So, whenever you are plopping your savings in an index fund, you should do it thinking about the long run: at least 5 if not 10 or 20 years. Collins advises to not even check your investments if not once or twice per year: you should let them sit there and do their thing. Eventually, the day-to-day, month-to-month and year-to-year fluctuations will show an ever growing trend upwards.
THE BIG UGLY EVENT
I should also mention that Collins is very careful to remind us that past performance is not necessarily an indication of future performance, and that depending on your age and priorities, you should create an investment portfolio that matches what you have panned out for the future, and your attitude towards risk. For example, if you are close to retirement age, you might want to mitigate some of the risk associated to stocks by moving to a portfolio with more bonds (which is when you lend money to a company and earn interest out of that loan).
Collins reminds us of the Big Ugly Event that happened in 1929, see this graph of the Vanguard’s Total Stock Market Index Fund (basically, the totality of America’s stock market):
Fortunes were lost during the Great Depression, and it took quite a few years for the stock market to climb back to where it was before. I can summarise Collins’ thoughts on this here:
If you see an aggressively rising market, a disaster is round the corner. No matter how tempting it is, lay low and keep your chips (or sell them if you don’t have a long investment life span).
Once the market crashes, it’s too late to do anything about what you’ve lost… except, you can wait it out. If you have time, you can ride the storm and wait for the market to rise up again. It would have taken a lot of bad luck for someone to invest a lot of money at the peak, right before it crashed, but even so, 10 years later if they held tight, they would have been where they were at the start.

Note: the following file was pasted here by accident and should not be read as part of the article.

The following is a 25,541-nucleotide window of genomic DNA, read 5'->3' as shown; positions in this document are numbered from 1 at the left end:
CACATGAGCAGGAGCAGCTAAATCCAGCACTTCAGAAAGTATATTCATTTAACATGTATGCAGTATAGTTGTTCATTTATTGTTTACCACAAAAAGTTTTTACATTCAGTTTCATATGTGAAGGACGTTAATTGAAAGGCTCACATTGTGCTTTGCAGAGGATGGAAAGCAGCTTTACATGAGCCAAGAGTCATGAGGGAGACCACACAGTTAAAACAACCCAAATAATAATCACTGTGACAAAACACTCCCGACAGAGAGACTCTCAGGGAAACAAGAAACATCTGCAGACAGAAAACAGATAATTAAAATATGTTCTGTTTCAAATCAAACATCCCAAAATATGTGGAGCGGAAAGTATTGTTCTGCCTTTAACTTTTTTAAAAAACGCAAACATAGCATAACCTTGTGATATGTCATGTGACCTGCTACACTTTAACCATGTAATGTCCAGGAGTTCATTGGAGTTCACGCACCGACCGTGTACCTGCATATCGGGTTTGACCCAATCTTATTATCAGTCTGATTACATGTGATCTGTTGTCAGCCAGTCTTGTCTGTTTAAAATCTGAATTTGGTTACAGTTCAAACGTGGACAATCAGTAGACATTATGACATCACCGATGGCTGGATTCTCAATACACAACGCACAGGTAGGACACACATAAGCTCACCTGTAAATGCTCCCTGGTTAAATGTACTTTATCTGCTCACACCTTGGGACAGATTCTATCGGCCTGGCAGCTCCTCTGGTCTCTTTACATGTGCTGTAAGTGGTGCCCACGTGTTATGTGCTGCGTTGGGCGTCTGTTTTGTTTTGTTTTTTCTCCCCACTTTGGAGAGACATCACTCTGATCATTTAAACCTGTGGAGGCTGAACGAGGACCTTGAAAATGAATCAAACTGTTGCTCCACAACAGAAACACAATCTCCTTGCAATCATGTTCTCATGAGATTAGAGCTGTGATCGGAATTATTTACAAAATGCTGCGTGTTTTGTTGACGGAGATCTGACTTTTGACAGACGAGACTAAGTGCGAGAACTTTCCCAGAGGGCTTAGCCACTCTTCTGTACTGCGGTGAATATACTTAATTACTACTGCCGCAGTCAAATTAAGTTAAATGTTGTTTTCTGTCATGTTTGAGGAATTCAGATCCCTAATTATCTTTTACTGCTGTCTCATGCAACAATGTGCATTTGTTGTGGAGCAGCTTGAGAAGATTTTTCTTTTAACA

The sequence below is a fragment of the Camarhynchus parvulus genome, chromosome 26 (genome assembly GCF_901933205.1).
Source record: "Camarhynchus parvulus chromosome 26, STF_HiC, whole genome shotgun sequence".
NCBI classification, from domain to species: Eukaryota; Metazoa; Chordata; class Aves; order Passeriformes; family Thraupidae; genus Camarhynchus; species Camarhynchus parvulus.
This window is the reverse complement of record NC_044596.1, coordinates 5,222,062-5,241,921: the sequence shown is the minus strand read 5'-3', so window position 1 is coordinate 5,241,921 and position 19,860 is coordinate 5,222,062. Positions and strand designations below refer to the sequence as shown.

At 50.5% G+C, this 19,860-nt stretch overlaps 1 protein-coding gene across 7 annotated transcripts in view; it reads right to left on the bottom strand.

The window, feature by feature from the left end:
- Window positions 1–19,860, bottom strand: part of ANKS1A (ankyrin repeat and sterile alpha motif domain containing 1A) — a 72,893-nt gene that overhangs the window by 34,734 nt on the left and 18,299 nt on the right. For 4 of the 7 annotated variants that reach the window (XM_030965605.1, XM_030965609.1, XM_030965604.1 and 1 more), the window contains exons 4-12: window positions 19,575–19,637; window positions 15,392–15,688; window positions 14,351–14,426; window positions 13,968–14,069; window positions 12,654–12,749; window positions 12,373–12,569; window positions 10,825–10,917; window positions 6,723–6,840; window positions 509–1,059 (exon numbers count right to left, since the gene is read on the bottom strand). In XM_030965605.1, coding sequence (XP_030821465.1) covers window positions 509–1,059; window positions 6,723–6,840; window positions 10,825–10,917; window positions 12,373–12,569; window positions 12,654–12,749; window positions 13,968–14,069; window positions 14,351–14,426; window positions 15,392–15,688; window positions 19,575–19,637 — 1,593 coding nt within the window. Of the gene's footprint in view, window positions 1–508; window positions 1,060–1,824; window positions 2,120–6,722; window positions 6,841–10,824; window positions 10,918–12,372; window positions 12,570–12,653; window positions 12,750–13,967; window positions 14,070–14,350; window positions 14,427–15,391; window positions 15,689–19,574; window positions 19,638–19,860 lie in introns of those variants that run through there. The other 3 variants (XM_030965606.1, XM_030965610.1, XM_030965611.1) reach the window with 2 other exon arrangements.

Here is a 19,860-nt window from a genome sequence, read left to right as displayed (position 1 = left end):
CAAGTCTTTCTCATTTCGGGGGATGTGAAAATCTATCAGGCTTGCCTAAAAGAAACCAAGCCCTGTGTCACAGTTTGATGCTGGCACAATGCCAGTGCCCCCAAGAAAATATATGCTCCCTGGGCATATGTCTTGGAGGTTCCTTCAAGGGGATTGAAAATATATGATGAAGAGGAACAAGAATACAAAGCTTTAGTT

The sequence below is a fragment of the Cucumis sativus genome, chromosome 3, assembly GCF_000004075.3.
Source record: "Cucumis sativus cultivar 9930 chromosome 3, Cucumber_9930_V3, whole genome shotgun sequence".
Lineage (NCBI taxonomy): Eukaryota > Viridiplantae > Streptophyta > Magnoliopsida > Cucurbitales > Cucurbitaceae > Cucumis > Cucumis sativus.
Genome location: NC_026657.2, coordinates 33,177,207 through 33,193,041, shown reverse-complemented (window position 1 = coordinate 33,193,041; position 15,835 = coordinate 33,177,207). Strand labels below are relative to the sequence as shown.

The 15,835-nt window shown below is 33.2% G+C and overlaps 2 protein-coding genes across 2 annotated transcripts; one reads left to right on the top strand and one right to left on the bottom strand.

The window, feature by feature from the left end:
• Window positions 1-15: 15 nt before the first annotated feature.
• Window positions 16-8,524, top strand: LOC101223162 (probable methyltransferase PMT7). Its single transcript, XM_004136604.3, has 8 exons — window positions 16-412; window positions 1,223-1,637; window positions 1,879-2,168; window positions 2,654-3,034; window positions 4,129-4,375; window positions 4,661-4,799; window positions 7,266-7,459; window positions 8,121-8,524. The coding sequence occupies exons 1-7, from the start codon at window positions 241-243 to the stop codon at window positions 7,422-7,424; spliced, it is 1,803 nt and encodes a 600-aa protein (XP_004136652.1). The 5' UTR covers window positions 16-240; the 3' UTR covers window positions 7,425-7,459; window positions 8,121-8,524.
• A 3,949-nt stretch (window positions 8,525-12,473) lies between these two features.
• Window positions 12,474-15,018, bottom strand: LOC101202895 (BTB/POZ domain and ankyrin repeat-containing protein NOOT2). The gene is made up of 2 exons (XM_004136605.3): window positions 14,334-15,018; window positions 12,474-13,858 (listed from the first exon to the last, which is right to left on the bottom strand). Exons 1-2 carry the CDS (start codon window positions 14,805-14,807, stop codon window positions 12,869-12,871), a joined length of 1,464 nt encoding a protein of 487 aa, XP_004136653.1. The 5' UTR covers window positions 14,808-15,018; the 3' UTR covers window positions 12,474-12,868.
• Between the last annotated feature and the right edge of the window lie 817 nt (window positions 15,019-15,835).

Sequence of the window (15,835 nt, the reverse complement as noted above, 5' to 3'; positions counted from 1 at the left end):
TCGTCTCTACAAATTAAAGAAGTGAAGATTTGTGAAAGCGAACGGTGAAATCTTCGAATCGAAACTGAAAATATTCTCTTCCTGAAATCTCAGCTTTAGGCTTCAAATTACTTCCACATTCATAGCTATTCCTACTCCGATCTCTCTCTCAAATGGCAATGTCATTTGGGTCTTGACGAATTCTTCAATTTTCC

That depression was deflationary, which means that the cost of living also decreased drastically. Therefore, if your investments decreased by 90% and you were left with, say, £10,000 instead of £100,000, those 10k would have had far more buying power than 10k did pre-crash.
The Big Ugly Event has happened only once in the last 112 years, and we haven’t had another in 83 years. Does this mean it will never happen again? No. Does it mean it is an extremely rare, actually unique event? Yep. The changes in the economic policy made since then have mitigated the risk of it ever happening again. In fact, we have had a few recessions/market crashes in the last 30 years, however, none of them were nearly as devastating as what happened in 1929.
I hope this summary of The Simple Path To Wealth was helpful to you.
If this article tickled your interest and you want to learn more about long-term investing, I really advise getting the book. It is such a pleasurable read, and truly life-changing in the way that it breaks down such an overwhelming concept, and offers an accessible solution to optimise your savings.
About the author : Susie Italiano